It was the first Oscars I watched almost all the way through in years. And I enjoyed it. AND I took the bait, live-posting snarky and (I thought) funny barbs about what I liked and what I didn't. I got pissed at Travolta for fucking up the name of a Broadway goddess, and defended Pink's phrasing issues during "Over The Rainbow", on the grounds that it's BECAUSE she was out of her idiom that the performance was, in its way, unique and powerful (and she sang the intro, which NOBODY does). I loved that The Edge didn't shove a delay pedal into my neck, the way he does on 99% of what U2 plays. I played along and was entertained.
I was glad to see certain people get awarded. I also found it fitting that American Hustle was bypassed -- I thought it was just way too overrated. Good performances, but if you're gonna play in late 70's territory with the mob, the FBI, and "dese, dem, and dose" accents, just know that "Good Fellas" will fuck you up with one hand tied behind its back. Every time. I didn't see many of the movies that were nominated, but I DID see my SAG-screener of Dallas Buyers Club and thought that both Matthew McConaughey and Jared Leto turned in great performances. I was happy to see them win.
As for Matthew's speech? Well...he's entitled to his god-speak if that's what he believes. I can definitely agree with his position on the power of gratitude. I thought he went a little batshit with his impression of his late father dancing in heaven in his underwear drinking a beer -- while not mentioning the cause of AIDS awareness and LGBT rights, as Leto did so eloquently. But my friend Peer Bazarini is right -- Matt's an actor, and like most of the successful ones, a bit of a sociopath. Good sociopaths know how to wear the mask of compassion given the situation -- like making a speech at a charity dinner, etc. But as I saw it, it's HIS speech. His moment. The guy won best actor and deserved it. So let him be him.
I think on the whole we expect too much from actors. Just because someone's absolutely brilliant at behaving truthfully in imaginary circumstances doesn't mean that they can be a great leader, orator, thinker, etc. Although many are. They're people just like any other group. Some are great artists and lousy people. Some are lousy artists and great people. A few have the whole package. We should all be so lucky. I look forward to seeing the rest of the films.
Mostly, watching the Oscars after so long a break merely reaffirmed why I tend to shy away from them -- it's mainly a celebration of "The Dream Machine". The reason why entertainment gets so much money, light, and airspace in this corporate plutocracy masquerading as a democracy is that at the mass level the entertainment industry performs an important institutional function: to reinforce dreams and hopes where little or none may actually exist. To show a CGI street paved with gold while our infrastructure falls apart. Entertainment and arts, at their best, are powerful, enlightening, and enjoyable. But it's their "enjoyability" that can make them be used as tools of distraction rather than tools to uplift. Having said that, I'm the first to admit that I enjoy movies and TV with abandon. Great movies CAN uplift, and they CAN change things. But a good, dedicated schoolteacher making next to nothing and staying late to help out a kid has, in my eyes, more value to society than any movie actor. One gets an Oscar, and the other gets a cookie (if they're lucky).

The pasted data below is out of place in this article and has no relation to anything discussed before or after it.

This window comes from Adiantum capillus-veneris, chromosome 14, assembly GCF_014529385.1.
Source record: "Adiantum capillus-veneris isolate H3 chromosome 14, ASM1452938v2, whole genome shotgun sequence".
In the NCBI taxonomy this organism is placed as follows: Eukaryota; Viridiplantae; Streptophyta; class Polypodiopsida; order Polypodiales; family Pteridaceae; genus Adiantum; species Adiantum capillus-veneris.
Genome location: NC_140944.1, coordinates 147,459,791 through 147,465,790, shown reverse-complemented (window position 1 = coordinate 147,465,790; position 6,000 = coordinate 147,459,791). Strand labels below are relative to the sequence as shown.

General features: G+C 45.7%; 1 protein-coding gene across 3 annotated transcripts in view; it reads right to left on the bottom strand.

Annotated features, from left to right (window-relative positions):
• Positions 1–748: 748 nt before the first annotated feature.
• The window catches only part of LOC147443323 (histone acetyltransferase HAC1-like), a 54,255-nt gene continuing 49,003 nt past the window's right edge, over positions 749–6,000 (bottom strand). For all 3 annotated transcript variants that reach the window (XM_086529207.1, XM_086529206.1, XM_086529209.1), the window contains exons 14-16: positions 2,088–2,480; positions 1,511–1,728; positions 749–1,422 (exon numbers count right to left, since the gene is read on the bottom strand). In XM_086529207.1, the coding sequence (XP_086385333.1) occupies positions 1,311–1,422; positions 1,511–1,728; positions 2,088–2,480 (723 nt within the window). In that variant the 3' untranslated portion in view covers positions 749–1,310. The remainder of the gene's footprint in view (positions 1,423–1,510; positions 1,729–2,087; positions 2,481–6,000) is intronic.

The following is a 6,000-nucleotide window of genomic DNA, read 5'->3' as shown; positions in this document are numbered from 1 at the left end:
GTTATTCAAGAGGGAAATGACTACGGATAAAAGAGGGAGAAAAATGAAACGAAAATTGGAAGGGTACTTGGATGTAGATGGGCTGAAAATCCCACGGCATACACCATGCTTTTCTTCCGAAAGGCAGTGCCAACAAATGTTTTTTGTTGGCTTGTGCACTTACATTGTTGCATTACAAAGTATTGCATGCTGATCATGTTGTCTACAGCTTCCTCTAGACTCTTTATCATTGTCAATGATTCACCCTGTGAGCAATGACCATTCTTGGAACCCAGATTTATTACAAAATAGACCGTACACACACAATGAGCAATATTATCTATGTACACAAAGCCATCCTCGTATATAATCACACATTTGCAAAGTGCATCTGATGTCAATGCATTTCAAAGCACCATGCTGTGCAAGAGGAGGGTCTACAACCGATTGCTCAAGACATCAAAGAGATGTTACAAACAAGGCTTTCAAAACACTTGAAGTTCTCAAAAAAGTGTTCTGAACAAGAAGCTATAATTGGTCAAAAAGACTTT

Award shows in general, in this era, seem to reflect the whole libertarian/objectivist/ ubermensch/winner-take-all, loser-go-fuck-yourself mentality trickling down from the financial and speculative industries that we all basically dance under. We get to fog up the window staring in at the "Superpeople" -- make fun of 'em without fear of reprisal -- and then go back to roads that suck and schools that suck and massive debts and drones that kill kids, and whatever. The mess of it all seemed perfectly articulated by that god-awful Cadillac commercial during the broadcast -- which was the ad equivalent of watching someone beat off while they're reading "Atlas Shrugged". As Rome was crumbling, ideas took a backseat to spectacle, and whenever I watch the Oscars it's hard not to feel like that's happening again. You may wonder why I would hold such beliefs and yet still want to be in show business? Well, three reasons. One is the Picasso principle -- that "Art is the lie that makes us see the truth." Sometimes that rare project squeaks through the dream machine and holds that mirror up to humanity, makes us face some real shit, and actually moves people to do (and BE) better -- and that's a great thing. Two? In some cases, movies can also create real, actual joy in people, and help them to connect with each other. Considering the state of the world, this is a good thing. And number three? I don't really know how to do anything else. xoxo Chris